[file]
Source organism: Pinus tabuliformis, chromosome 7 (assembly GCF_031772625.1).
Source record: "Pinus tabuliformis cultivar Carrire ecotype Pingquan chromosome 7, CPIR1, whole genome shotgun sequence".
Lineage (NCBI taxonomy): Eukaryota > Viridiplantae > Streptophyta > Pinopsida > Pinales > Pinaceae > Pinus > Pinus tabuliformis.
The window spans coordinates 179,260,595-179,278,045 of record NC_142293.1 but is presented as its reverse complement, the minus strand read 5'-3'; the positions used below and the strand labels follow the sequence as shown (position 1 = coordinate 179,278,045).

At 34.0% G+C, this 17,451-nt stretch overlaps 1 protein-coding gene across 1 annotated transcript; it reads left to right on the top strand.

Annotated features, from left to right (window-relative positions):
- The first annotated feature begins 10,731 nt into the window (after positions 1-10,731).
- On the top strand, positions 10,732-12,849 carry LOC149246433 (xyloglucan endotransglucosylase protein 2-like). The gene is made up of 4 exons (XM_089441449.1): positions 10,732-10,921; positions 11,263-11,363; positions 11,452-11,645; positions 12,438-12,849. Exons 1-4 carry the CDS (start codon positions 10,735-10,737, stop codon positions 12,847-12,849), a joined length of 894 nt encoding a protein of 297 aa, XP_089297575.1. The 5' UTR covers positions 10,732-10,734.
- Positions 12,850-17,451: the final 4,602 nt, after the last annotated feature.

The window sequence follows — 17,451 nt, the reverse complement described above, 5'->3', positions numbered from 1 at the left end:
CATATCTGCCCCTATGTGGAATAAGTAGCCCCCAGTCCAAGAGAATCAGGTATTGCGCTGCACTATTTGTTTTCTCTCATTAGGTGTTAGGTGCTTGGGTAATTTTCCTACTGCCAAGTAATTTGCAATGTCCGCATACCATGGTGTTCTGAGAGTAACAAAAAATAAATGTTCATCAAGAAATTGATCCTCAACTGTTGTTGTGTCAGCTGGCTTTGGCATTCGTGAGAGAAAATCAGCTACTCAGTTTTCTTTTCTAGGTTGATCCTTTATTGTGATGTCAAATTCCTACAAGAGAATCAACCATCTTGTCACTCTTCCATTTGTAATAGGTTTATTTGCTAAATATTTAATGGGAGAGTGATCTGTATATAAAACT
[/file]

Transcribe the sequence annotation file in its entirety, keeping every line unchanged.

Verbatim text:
Source organism: Pinus tabuliformis, chromosome 7 (assembly GCF_031772625.1).
Source record: "Pinus tabuliformis cultivar Carrire ecotype Pingquan chromosome 7, CPIR1, whole genome shotgun sequence".
Lineage (NCBI taxonomy): Eukaryota > Viridiplantae > Streptophyta > Pinopsida > Pinales > Pinaceae > Pinus > Pinus tabuliformis.
The window spans coordinates 179,260,595-179,278,045 of record NC_142293.1 but is presented as its reverse complement, the minus strand read 5'-3'; the positions used below and the strand labels follow the sequence as shown (position 1 = coordinate 179,278,045).

At 34.0% G+C, this 17,451-nt stretch overlaps 1 protein-coding gene across 1 annotated transcript; it reads left to right on the top strand.

Annotated features, from left to right (window-relative positions):
- The first annotated feature begins 10,731 nt into the window (after positions 1-10,731).
- On the top strand, positions 10,732-12,849 carry LOC149246433 (xyloglucan endotransglucosylase protein 2-like). The gene is made up of 4 exons (XM_089441449.1): positions 10,732-10,921; positions 11,263-11,363; positions 11,452-11,645; positions 12,438-12,849. Exons 1-4 carry the CDS (start codon positions 10,735-10,737, stop codon positions 12,847-12,849), a joined length of 894 nt encoding a protein of 297 aa, XP_089297575.1. The 5' UTR covers positions 10,732-10,734.
- Positions 12,850-17,451: the final 4,602 nt, after the last annotated feature.

The window sequence follows — 17,451 nt, the reverse complement described above, 5'->3', positions numbered from 1 at the left end:
CATATCTGCCCCTATGTGGAATAAGTAGCCCCCAGTCCAAGAGAATCAGGTATTGCGCTGCACTATTTGTTTTCTCTCATTAGGTGTTAGGTGCTTGGGTAATTTTCCTACTGCCAAGTAATTTGCAATGTCCGCATACCATGGTGTTCTGAGAGTAACAAAAAATAAATGTTCATCAAGAAATTGATCCTCAACTGTTGTTGTGTCAGCTGGCTTTGGCATTCGTGAGAGAAAATCAGCTACTCAGTTTTCTTTTCTAGGTTGATCCTTTATTGTGATGTCAAATTCCTACAAGAGAATCAACCATCTTGTCACTCTTCCATTTGTAATAGGTTTATTTGCTAAATATTTAATGGGAGAGTGATCTGTATATAAAACT